Ethiopian Droughts Linked To El Nino
By Paul Homewood
The Met Office have recently claimed that “Human influence on global climate contributed to the causes of the 2011 East Africa drought”. Their claims are based on the theory that higher sea temperatures are exacerbating drought. (I will leave aside the issue of whether sea temperatures have even been increasing in the last decade, or whether mankind would be responsible if they were).
However, a paper from 1997 has come to light, by Tsegay Wolde-Georgis, entitled “El Nino and Drought Early Warning in Ethiopia”, which totally undermines the Met paper. Wolde-Georgis, at the time, was working for NCAR at the University of Colorado, and his research draws on similar findings by several other scientists.
Essentially, he finds that Ethiopian droughts coincide with El Nino events, and that their severity also varies according to the strength of the El Nino events. It is not SST’s per se that cause droughts, but the interaction of wind direction, ocean currents and changes in atmospheric pressure. Furthermore, the effects are transmitted by “atmospheric teleconnections over great distances”.
Among the points he makes are :-
- ENSO is a coupled air and ocean phenomenon with global weather implications.
- It is believed that ENSO is often associated with devastating droughts in Northeast Brazil, Australia, parts of Africa, the failure of Indian monsoons, Atlantic hurricanes etc.
- Many researchers now believe that the occurrence of various droughts in Africa are caused by physical processes related to the occurrence of ENSO events thousands of miles away.
- There have been notable droughts in Ethiopia throughout human history.
- History suggests droughts occur about every 5-6 years in Northern Ethiopia.
- 1888 was a major ENSO year, that damaged the economies of Brazil and Australia, as well as Ethiopia. In 1888/89, about a third of the population in Ethiopia died because of famine.
- The 1982/83 ENSO was the most extreme event in at least a century, i.e since the 1888 event, and led to the 1983/84 drought.
- The association between ENSO and droughts in Ethiopia is due to an atmospheric teleconnection or “the linkages over great distance of seemingly disconnected weather anomalies”.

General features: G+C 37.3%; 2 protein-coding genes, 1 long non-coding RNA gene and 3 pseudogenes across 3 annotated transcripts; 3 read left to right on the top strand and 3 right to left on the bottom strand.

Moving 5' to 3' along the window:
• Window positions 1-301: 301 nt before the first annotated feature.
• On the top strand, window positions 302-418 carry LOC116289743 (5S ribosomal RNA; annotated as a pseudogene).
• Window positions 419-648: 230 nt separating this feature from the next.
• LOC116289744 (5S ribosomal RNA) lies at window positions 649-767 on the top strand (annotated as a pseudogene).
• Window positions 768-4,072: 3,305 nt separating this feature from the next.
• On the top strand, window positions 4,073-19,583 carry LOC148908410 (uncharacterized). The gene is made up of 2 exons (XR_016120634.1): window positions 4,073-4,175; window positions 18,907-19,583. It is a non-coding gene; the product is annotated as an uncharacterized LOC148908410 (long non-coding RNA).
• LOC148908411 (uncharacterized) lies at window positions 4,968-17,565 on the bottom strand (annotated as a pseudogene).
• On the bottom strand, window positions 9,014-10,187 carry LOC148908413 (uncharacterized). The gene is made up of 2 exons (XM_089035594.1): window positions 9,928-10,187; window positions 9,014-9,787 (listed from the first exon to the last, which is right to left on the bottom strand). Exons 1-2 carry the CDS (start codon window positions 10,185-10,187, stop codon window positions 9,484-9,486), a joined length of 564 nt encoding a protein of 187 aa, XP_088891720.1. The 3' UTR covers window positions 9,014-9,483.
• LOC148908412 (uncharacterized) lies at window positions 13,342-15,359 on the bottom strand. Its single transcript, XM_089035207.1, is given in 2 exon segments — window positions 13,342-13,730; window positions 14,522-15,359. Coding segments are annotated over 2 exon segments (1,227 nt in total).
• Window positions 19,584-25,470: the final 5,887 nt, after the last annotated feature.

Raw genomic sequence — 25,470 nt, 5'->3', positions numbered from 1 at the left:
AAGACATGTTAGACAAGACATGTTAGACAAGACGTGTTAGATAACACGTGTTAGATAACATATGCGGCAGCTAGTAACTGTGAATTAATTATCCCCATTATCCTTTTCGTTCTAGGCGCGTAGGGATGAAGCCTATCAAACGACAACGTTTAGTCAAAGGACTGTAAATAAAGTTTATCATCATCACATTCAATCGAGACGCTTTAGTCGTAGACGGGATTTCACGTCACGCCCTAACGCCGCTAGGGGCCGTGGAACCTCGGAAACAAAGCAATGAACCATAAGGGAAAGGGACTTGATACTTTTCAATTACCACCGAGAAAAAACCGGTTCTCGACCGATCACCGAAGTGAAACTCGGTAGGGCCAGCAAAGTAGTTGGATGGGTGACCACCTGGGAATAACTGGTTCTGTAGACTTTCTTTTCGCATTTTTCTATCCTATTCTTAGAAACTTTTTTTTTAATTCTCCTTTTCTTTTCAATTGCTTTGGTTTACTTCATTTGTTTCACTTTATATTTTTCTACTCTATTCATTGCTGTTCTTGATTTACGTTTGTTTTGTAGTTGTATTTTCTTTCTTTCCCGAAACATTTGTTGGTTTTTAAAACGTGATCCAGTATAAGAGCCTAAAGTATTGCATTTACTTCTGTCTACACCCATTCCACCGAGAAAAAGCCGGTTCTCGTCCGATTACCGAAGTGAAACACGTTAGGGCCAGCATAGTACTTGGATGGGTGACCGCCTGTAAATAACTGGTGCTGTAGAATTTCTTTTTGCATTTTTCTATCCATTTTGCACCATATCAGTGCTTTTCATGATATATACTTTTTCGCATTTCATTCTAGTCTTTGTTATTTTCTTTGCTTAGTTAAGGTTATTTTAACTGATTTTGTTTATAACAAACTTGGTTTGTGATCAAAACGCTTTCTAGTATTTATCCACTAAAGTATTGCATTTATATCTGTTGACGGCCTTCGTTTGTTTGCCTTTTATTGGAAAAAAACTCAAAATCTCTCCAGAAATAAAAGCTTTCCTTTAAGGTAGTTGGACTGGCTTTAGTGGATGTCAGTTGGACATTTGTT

The paper includes a Chronology of Ethiopian droughts, which I reproduce below.
It is worth pointing out that the author of this paper wrote it in an attempt to discuss how “ENSO based drought early warning systems” could be used to plan in advance for droughts. As such, he relied on the work of others regarding the science behind ENSO and droughts, rather than presenting the findings as his own.
It is a pity that scientists at the Met are not building on this sort of work, rather than involving themselves in babyish attempts to blame droughts on mankind.
El Niño (EN) is the increase in the surface temperatures (SST) in the central and eastern equatorial Pacific Ocean. EN results from changes in the pattern and direction of winds and ocean currents in the region, which have potentially catastrophic effects. Many researchers now believe that the occurrence of various droughts in Africa, especially in Southern Africa and the Horn, are caused by physical processes related to the occurrence of ENSO events thousands of miles away. If valid and reliable information about the linkages between these occurrences becomes available, it could help to forecast Sub-Saharan African droughts. ENSO-based drought early warning could send a "wake-up call" to governments to prepare for national food shortages. With such information, policies that reduce the impact of drought could be introduced. An early warning with many months of lead time, such as could be provided by ENSO information, would eliminate the excuse of national governments who claim to be unaware of the advent of drought. When drought causes famine, and a reliable drought early warning was available, it becomes a man-made disaster.